I’ve said it before. Water factors heavily into the Lake Havasu lifestyle. Even though we sit in the middle of the desert, the Colorado River runs right by us. Thankfully, that means endless hours of fun out on the water just about every day of the year. But, with great fun comes great responsibility. Before you head out on your boat or personal watercraft (PWC), peruse these Lake Havasu boat safety tips and rules of the lake to keep yourself and those around you safe while you play.
Lake Havasu Boat Safety
We want everyone to enjoy their time out on the water whether that’s swimming, boating, fishing, jet skiing, parasailing or anything else. So, pay attention to these Lake Havasu boat safety tips before spending time out on the water. All kids under 12 years old must wear a life jacket at all times. Anyone being towed by a water vessel must also wear a life jacket no matter their age. Bigger boats have the right-of-way against smaller boats/PWC. Motorized boats must give the right-of-way to sailboats and other non-motorized watercraft. And always watch out for anyone towing people or vessels behind them.
Just like when operating a car, boaters need to stay on the right-hand side of the lake. When crossing over the lake, check behind you first to make sure the way is clear. Boats don’t have brakes. So, stopping quickly to avoid a collision won’t happen. Steer clear of oncoming and upcoming traffic (give them a wide berth). Since boats give off carbon monoxide fumes, stay away from the rear of the boat when swimming. And don’t litter.
Lake Havasu Boat Safety Classes
The Arizona Game and Fish Department provides free online and in-person boat safety classes. The in-person boat safety classes meet once a month at the Apex Arms facility. They also offer paddleboard safety classes. Classes are free but seating is limited. So, they require students to pre-register.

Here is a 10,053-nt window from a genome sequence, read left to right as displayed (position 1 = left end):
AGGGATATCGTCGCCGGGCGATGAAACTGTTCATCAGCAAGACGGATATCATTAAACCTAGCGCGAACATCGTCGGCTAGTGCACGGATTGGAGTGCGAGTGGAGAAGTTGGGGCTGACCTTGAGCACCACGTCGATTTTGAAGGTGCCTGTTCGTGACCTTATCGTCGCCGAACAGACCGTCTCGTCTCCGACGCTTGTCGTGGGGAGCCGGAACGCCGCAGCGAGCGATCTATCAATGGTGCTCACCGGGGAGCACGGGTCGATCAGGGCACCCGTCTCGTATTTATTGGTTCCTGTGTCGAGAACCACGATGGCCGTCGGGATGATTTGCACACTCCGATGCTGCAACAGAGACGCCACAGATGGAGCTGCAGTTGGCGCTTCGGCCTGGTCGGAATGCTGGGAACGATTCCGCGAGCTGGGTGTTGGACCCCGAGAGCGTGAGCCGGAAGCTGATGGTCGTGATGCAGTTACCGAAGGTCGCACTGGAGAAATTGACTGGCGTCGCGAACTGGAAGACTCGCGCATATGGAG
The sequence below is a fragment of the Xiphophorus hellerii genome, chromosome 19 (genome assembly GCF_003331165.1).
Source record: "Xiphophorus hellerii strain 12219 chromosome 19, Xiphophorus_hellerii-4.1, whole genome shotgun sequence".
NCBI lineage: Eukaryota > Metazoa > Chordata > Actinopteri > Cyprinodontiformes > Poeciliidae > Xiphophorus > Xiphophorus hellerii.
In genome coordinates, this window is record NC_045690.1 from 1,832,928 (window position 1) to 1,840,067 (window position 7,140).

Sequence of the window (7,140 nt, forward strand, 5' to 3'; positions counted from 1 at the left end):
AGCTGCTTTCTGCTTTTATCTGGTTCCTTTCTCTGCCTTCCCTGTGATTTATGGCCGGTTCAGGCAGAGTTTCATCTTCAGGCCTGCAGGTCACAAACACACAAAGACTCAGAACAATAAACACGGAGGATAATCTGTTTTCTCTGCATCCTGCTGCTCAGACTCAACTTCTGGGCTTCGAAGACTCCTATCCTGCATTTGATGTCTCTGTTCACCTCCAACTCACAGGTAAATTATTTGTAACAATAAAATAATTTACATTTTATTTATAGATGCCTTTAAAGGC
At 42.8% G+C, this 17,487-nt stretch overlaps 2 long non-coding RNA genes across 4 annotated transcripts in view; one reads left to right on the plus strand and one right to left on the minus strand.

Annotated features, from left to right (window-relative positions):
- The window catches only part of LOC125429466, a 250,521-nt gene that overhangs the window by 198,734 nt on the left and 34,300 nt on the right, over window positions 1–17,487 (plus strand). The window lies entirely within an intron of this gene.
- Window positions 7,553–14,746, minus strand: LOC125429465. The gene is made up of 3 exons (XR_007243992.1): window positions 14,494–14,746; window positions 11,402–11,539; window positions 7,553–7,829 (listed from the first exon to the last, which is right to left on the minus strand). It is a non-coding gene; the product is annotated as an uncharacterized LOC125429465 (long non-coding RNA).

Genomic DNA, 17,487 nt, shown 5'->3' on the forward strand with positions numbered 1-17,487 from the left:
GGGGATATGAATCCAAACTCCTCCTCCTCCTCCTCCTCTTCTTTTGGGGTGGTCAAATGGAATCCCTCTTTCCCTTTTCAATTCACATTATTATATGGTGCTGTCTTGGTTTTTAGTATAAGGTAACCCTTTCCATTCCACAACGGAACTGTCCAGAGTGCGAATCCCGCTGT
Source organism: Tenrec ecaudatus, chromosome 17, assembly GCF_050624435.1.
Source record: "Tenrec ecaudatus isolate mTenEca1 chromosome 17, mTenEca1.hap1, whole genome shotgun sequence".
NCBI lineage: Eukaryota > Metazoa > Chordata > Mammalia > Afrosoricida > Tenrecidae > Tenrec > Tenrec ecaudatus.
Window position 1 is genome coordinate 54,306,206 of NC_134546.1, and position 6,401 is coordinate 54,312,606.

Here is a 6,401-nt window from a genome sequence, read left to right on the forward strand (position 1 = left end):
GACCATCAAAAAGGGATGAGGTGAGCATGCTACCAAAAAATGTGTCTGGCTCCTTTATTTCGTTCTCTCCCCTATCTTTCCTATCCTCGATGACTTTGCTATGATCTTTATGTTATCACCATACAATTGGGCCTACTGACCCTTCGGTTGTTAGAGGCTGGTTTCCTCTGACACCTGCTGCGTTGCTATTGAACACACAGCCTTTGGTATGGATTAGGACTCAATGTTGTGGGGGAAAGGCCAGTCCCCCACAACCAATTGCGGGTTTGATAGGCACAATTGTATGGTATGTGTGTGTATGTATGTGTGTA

Rules of the Lake
Whenever we see an influx of tourists (like during the summer), we inevitably hear of serious injuries on the lake. Why? People don’t pay attention to their surroundings. Most importantly, drunk boat drivers can receive a DUI just as easily as drunk road drivers. DON’T DRINK AND DRIVE! Police patrol the waterways, especially when traffic gets heavy. They’ll ticket anyone they find operating a boat or PWC while intoxicated. It’s not worth it. Stay safe. Designate a driver for the day.
Just like cars, all boats and other watercraft must be registered and insured. Make a copy of the proof of each, slip them into a waterproof document holder, and keep these copies on board your vessel at all times. It’s also a good idea to keep your ID there as well in case you get stopped by the police.
All boats must include specific equipment aboard their vessel when out on the lake, including (but not limited to):
- one size-appropriate life jacket for every person no matter their age
- at least one USCG-approved throwable flotation device (in case of emergency)
- fire extinguishers (one for every 26′ and under vessel, two for any vessel over 26′)
- a flame arrester
- navigation lights
- distress signals (both an air horn and flags)
- a muffler
- a blower (for all vehicles using flammable fuel)
If you ever break down in the water and become stranded, call either TowBoatUs (928-727-3215) or Sea Tow (800-473-2869). Most insurance policies allow for towing. However, they won’t cover damage from a smaller boat towing in a bigger boat. So, be aware of that before accepting a tow from a fellow boater out on the water.
For a comprehensive list of rules, regulations, safety info, and classes, please visit the Arizona Game and Fish Department’s website.
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